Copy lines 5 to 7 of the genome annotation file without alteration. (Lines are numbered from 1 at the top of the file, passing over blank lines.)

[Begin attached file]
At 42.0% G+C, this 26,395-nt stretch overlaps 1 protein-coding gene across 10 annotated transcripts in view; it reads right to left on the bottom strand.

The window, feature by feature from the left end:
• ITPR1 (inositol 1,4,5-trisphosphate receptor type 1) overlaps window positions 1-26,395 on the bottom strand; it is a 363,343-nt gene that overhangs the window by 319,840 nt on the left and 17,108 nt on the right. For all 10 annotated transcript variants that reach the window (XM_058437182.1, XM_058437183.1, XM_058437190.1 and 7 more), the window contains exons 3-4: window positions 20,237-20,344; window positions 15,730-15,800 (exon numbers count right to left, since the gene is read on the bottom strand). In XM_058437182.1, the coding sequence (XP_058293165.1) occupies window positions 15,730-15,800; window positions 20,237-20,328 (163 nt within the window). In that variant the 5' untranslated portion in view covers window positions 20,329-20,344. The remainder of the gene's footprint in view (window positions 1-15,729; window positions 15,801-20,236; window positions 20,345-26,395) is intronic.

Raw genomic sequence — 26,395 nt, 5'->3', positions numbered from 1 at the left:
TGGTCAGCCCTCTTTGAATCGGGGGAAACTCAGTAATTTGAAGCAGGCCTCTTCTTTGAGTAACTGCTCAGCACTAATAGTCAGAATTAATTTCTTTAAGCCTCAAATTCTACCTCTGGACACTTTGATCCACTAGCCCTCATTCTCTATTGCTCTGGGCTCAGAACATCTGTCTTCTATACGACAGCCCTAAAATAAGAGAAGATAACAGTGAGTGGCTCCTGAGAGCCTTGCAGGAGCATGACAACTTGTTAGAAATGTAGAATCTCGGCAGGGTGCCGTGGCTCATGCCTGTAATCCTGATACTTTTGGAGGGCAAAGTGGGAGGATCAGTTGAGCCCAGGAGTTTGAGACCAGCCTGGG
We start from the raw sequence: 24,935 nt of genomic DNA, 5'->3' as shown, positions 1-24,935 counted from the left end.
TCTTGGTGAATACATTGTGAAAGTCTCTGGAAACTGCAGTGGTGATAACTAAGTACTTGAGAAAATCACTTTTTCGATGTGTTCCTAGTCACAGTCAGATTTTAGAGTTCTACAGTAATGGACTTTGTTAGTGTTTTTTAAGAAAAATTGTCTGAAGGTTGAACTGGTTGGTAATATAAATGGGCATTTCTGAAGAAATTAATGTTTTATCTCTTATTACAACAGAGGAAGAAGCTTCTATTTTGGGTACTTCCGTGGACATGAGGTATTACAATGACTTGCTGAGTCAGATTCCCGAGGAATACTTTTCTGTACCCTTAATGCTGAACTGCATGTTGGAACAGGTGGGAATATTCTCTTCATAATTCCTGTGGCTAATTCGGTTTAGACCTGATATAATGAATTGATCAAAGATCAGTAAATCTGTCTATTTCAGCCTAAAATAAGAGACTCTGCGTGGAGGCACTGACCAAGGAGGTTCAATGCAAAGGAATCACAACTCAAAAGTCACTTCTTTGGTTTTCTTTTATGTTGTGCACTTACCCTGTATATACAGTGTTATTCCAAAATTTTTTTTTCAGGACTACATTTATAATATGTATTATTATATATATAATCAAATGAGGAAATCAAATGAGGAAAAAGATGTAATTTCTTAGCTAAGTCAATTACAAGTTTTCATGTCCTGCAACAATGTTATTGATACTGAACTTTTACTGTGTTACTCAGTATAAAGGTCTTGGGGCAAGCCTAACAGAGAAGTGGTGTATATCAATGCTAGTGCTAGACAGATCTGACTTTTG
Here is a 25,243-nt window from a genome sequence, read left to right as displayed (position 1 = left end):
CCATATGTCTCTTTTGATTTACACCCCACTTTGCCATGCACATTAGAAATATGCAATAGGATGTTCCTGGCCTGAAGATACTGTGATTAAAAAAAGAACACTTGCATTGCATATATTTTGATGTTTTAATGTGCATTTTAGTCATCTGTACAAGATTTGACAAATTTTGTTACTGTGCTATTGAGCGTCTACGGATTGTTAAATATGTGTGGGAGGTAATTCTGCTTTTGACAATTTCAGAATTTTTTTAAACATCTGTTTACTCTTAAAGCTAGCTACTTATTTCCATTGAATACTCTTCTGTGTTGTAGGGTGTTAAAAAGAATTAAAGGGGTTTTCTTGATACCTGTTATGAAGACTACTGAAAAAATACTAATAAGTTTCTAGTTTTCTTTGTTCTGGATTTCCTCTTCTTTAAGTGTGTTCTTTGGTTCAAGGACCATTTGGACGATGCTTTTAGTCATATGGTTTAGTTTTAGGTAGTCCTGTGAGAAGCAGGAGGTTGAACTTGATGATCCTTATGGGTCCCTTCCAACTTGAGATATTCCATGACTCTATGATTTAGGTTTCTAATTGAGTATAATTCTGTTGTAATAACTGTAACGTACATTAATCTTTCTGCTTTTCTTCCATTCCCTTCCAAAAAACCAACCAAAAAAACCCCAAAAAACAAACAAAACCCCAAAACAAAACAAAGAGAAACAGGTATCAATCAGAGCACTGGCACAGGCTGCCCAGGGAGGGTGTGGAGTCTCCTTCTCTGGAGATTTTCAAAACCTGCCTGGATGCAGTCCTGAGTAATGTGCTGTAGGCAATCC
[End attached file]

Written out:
TGGTCAGCCCTCTTTGAATCGGGGGAAACTCAGTAATTTGAAGCAGGCCTCTTCTTTGAGTAACTGCTCAGCACTAATAGTCAGAATTAATTTCTTTAAGCCTCAAATTCTACCTCTGGACACTTTGATCCACTAGCCCTCATTCTCTATTGCTCTGGGCTCAGAACATCTGTCTTCTATACGACAGCCCTAAAATAAGAGAAGATAACAGTGAGTGGCTCCTGAGAGCCTTGCAGGAGCATGACAACTTGTTAGAAATGTAGAATCTCGGCAGGGTGCCGTGGCTCATGCCTGTAATCCTGATACTTTTGGAGGGCAAAGTGGGAGGATCAGTTGAGCCCAGGAGTTTGAGACCAGCCTGGG
We start from the raw sequence: 24,935 nt of genomic DNA, 5'->3' as shown, positions 1-24,935 counted from the left end.
TCTTGGTGAATACATTGTGAAAGTCTCTGGAAACTGCAGTGGTGATAACTAAGTACTTGAGAAAATCACTTTTTCGATGTGTTCCTAGTCACAGTCAGATTTTAGAGTTCTACAGTAATGGACTTTGTTAGTGTTTTTTAAGAAAAATTGTCTGAAGGTTGAACTGGTTGGTAATATAAATGGGCATTTCTGAAGAAATTAATGTTTTATCTCTTATTACAACAGAGGAAGAAGCTTCTATTTTGGGTACTTCCGTGGACATGAGGTATTACAATGACTTGCTGAGTCAGATTCCCGAGGAATACTTTTCTGTACCCTTAATGCTGAACTGCATGTTGGAACAGGTGGGAATATTCTCTTCATAATTCCTGTGGCTAATTCGGTTTAGACCTGATATAATGAATTGATCAAAGATCAGTAAATCTGTCTATTTCAGCCTAAAATAAGAGACTCTGCGTGGAGGCACTGACCAAGGAGGTTCAATGCAAAGGAATCACAACTCAAAAGTCACTTCTTTGGTTTTCTTTTATGTTGTGCACTTACCCTGTATATACAGTGTTATTCCAAAATTTTTTTTTCAGGACTACATTTATAATATGTATTATTATATATATAATCAAATGAGGAAATCAAATGAGGAAAAAGATGTAATTTCTTAGCTAAGTCAATTACAAGTTTTCATGTCCTGCAACAATGTTATTGATACTGAACTTTTACTGTGTTACTCAGTATAAAGGTCTTGGGGCAAGCCTAACAGAGAAGTGGTGTATATCAATGCTAGTGCTAGACAGATCTGACTTTTG